Le Mans test weekend
Le Mans, April 10/11th.
In order to give entrants a chance to prepare new cars for the 24-hour race at Le Mans, the circuit of the Sarthe was made available, for two days, and a fair proportion of the entry took advantage of the opportunity. SEFAC Ferrari had two new prototype cars, one with 77 x 71 mm., 3,967-c.c. engine and the other with 77 x 58.8 mm., 3,286-c.c. engine, both being the new four overhead camshaft units, with two plugs per cylinder and six double-choke Weber carburetters. The 330P/2 or 4-litre engine gives 410 b.h.p. at 8,200 r.p.m. and the 275P/2 or 3.3-litre engine gives 350 b.h.p. at 8,500 r.p.m. The two cars were to all intents and purposes identical, with tubular space-frame chassis, wishbone and coil-spring i.f.s. and rear independent suspension by lower wishbone, top transverse strut and double radius rods each side, also with coil springs. The 60-degree V12-cylinder engine and 5-speed gearbox were mounted in the rear and both cars had open cockpits, although the high regulation windscreen and cockpit sidescreens, coupled with the "wing" across the tail (see illustration on centre-spread), very nearly made them coupés. The new R7 wide-tread I5-in. Dunlops tyres were being used, mounted on cast-alloy wheels made in the Ferrari foundry to Dunlop patents.
The Ferrari team seemed very organised, with drivers Surtees, Bandini, Parkes, Guichet, Scarfiotti and Vaccarella all in attendance and sharing both cars. In direct contrast, and opposition, were a miscellaneous collection of Ford GT prototypes, split into two groups, one entered by Ford Advanced Vehicles of Slough and run by John Wyer, and the other entered by Shelby American and run by Carroll Shelby. The Slough-based team had two white coupés and the new open version, and the American team had two blue coupés, looking a little secondhand. They were all using the Cobra-type iron-block Ford V8 engines of 4.7-litres, and had as drivers Bondurant, McLaren, Miles, Trintignant, Attwood and Whitmore.
Other high-speed competitors were the 5-litre V8-cylinder Maserati with front-mounted engine, entered by Maserati France, this car having been modified to an unusual front disc-brake layout, whereby the discs were mounted inboard of the suspension uprights. Automobili Bizzarini had a prototype Iso Grifo, with V8 Chevrolet engine, and the Scuderia Filipinetti had their very fast ex-works 1964 Prototype Ferrari, a 330P with the engine bored out to 81 mm., which with the 71-mm. stroke gave 4,390 c.c. and developed 380 b.h.p. at 7,300 r.p.m. This modified power unit, designated 365P, was the old type of single overhead camshaft per bank layout, but proved to be very nearly as fast as the new works cars. They also had a 275LM coupé, as did the Belgian Ecurie Francorchamps, Willy Mairesse driving the latter.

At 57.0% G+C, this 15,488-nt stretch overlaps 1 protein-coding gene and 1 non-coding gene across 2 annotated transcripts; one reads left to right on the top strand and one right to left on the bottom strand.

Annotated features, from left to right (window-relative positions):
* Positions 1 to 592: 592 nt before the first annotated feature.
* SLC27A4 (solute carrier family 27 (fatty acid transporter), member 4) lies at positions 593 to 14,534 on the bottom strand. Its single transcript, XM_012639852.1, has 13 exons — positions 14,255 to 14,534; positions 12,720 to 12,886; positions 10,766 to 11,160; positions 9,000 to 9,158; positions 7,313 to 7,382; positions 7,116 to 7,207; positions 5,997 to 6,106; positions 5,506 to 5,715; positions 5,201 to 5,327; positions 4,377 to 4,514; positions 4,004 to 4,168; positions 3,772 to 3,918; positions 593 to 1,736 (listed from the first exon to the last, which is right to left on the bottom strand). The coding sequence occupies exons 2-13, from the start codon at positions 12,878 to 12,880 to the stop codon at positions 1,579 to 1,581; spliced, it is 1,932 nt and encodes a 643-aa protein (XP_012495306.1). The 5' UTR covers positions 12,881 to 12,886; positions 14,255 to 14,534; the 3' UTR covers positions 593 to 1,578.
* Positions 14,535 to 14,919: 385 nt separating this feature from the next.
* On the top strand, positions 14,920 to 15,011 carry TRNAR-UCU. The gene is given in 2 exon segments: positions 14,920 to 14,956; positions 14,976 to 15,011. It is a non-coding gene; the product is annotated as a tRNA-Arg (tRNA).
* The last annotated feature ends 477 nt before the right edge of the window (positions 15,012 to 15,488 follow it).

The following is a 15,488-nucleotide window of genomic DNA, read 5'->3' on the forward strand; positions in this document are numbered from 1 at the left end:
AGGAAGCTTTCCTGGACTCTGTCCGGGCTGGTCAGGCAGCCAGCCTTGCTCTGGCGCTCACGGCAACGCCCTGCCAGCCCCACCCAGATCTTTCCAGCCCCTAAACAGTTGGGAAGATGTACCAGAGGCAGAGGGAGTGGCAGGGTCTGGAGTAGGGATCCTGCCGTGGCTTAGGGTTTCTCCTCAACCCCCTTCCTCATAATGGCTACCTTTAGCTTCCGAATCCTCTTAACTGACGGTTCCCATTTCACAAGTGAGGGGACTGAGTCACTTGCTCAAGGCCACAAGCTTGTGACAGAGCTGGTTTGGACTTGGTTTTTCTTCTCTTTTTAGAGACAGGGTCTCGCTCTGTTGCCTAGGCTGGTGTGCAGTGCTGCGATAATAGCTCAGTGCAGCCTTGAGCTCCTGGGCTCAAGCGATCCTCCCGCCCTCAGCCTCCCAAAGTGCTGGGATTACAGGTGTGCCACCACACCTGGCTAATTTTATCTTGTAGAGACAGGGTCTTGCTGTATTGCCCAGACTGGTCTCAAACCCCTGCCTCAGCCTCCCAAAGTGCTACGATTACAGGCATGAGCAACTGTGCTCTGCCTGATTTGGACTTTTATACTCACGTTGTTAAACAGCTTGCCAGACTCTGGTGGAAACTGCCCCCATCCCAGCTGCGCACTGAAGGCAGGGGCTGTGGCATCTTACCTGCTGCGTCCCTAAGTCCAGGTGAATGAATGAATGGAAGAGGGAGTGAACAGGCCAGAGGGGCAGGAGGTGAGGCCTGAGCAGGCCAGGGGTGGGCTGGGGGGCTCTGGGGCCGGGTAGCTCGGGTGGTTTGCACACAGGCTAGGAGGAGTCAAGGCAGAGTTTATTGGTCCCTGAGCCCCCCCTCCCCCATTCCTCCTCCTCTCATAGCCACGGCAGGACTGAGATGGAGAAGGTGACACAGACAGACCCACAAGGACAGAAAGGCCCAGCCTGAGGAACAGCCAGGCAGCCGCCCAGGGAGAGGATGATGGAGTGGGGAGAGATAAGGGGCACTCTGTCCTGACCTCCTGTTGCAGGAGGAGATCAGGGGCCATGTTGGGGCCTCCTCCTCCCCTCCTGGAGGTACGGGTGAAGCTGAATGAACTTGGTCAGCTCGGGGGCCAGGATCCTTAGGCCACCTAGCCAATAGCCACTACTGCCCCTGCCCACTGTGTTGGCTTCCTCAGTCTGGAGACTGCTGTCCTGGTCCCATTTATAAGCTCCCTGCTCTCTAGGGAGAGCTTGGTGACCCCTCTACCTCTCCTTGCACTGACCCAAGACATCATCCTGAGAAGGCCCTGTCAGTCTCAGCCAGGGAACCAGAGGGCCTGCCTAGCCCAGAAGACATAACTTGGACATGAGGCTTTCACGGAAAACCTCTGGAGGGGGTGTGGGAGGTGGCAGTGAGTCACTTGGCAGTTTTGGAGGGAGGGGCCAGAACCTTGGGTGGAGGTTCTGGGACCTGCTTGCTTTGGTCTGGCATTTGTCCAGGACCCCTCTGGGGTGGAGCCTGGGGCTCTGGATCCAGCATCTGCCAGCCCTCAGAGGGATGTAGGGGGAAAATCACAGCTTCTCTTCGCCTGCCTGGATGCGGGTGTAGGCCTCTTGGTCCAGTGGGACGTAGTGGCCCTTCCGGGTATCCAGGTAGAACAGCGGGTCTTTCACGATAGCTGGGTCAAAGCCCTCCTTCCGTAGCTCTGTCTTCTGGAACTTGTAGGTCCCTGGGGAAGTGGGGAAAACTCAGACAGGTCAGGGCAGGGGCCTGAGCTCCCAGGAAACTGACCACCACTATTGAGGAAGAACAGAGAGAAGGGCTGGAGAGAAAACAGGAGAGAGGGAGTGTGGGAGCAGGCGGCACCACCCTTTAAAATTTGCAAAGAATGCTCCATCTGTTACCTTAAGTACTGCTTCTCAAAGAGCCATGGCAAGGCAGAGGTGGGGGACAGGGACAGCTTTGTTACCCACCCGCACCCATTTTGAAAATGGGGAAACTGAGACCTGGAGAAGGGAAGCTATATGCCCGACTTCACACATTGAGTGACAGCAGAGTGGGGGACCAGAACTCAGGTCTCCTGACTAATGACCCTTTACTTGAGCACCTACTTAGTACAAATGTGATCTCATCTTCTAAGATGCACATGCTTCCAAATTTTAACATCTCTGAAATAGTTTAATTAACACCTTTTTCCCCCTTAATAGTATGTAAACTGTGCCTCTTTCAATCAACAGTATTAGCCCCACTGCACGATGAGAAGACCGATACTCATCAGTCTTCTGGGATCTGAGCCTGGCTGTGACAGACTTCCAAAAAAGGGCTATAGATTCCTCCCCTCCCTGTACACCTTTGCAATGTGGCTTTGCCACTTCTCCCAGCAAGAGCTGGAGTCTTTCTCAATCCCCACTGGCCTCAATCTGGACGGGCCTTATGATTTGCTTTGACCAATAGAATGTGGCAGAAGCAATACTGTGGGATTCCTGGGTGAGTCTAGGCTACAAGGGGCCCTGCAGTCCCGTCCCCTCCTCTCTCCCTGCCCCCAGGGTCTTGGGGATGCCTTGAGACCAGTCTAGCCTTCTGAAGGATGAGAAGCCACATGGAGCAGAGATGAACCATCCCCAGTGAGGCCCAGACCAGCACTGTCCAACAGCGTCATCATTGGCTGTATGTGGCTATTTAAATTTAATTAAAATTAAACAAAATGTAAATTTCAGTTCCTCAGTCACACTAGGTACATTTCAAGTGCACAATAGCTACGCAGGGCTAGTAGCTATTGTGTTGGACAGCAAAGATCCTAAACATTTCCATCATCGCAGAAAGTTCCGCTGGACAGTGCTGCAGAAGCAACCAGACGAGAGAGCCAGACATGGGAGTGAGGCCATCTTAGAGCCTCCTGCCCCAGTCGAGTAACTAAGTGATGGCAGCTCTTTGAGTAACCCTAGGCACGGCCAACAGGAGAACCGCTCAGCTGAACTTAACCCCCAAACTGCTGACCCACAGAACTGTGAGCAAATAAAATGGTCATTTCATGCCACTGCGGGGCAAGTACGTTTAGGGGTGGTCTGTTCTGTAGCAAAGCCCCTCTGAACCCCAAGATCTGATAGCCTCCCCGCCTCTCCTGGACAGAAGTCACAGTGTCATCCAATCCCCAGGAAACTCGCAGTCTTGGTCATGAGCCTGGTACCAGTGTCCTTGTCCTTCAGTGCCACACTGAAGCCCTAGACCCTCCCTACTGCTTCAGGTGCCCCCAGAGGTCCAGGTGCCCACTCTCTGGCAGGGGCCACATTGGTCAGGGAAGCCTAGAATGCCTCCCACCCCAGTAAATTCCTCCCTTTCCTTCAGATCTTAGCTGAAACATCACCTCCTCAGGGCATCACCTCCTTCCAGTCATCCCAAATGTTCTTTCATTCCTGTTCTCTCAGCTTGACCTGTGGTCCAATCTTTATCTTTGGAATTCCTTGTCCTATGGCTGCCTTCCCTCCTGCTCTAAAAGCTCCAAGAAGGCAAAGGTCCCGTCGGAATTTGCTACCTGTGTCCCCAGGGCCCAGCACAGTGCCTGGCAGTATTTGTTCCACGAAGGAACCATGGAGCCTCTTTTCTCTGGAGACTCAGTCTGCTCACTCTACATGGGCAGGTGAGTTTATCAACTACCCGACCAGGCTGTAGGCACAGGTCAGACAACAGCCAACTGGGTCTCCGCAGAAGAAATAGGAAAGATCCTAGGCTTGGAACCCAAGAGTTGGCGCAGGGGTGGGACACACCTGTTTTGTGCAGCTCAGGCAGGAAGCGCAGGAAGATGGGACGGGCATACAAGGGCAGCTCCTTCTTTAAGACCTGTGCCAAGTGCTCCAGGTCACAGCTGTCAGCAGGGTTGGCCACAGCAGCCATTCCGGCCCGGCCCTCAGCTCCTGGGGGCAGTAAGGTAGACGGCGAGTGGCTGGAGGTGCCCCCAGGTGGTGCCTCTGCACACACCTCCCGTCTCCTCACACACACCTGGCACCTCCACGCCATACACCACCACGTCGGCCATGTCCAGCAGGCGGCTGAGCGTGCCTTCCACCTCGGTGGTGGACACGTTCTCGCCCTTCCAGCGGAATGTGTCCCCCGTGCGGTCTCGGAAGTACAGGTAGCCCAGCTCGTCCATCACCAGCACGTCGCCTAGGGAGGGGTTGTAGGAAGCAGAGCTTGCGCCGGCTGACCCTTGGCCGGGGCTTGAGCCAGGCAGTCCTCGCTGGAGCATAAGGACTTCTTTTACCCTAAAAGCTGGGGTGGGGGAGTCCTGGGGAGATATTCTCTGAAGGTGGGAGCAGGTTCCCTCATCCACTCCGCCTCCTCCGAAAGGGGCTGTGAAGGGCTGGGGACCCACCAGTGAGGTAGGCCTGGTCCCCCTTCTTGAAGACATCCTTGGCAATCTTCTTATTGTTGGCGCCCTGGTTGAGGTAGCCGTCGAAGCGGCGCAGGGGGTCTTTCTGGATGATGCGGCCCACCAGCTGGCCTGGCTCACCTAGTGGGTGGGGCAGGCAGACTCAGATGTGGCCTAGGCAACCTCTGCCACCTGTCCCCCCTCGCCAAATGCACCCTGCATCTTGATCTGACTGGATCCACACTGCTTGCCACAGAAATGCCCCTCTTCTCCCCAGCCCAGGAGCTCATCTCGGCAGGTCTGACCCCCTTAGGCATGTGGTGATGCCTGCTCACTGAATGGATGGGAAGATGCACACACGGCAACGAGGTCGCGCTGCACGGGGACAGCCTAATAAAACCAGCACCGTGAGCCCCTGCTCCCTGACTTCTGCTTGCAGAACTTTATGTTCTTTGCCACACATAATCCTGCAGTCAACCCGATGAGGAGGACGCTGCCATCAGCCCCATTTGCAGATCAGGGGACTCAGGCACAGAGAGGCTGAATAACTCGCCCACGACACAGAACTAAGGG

At the other end of the speed scale were a team of Alpine-Renault coupés, the latest prototype versions, with twin-cam Gordini-Renault engine, going incredibly fast. In the middle speed range were two works Porsches, a 914 coupé with 2-litre flat-8-cylinder engine, as raced last year, and a 914 coupé with 2-litre flat-6 cylinder engine, this latter car making a brief appearance at the end of last season. The 6-cylinder engine was using two magnificent downdraught Weber carburetters specially made for the engine, each carburetter having three chokes spaced to match-up with the three inlet ports of each bank of air-cooled cylinders. Whereas the flat-eight engine uses a horizontal cooling fan, the 6-cylinder 911 engine uses a compact vertical fan at the front of the engine.
The Alfa Romeo factory, represented by Auto-Delta, had a very fierce-looking orange-coloured fibre-glass coupé on the lines of the production GTZ, but lower, smaller and lighter, and using some new cast alloy wheels. An Elva-B.M.W. prototype coupé made a brief appearance, there were two works Triumph Spitfire coupés and finally the Rover-B.R.M. gas-turbine car, now competing directly against the piston-engined cars. This was the very sleek coupé that should have run last year, and the Rover turbine now has two heat-exchanger units which pre-heat the ingoing air and improve the fuel consumption. These heat exchangers consists of ceramic discs rotated at 18 r.p.m. by mechanical means from the turbine, and they are encased in housings, one on each side of the engine, taking heat from the exhaust passages and transferring it to the ingoing air.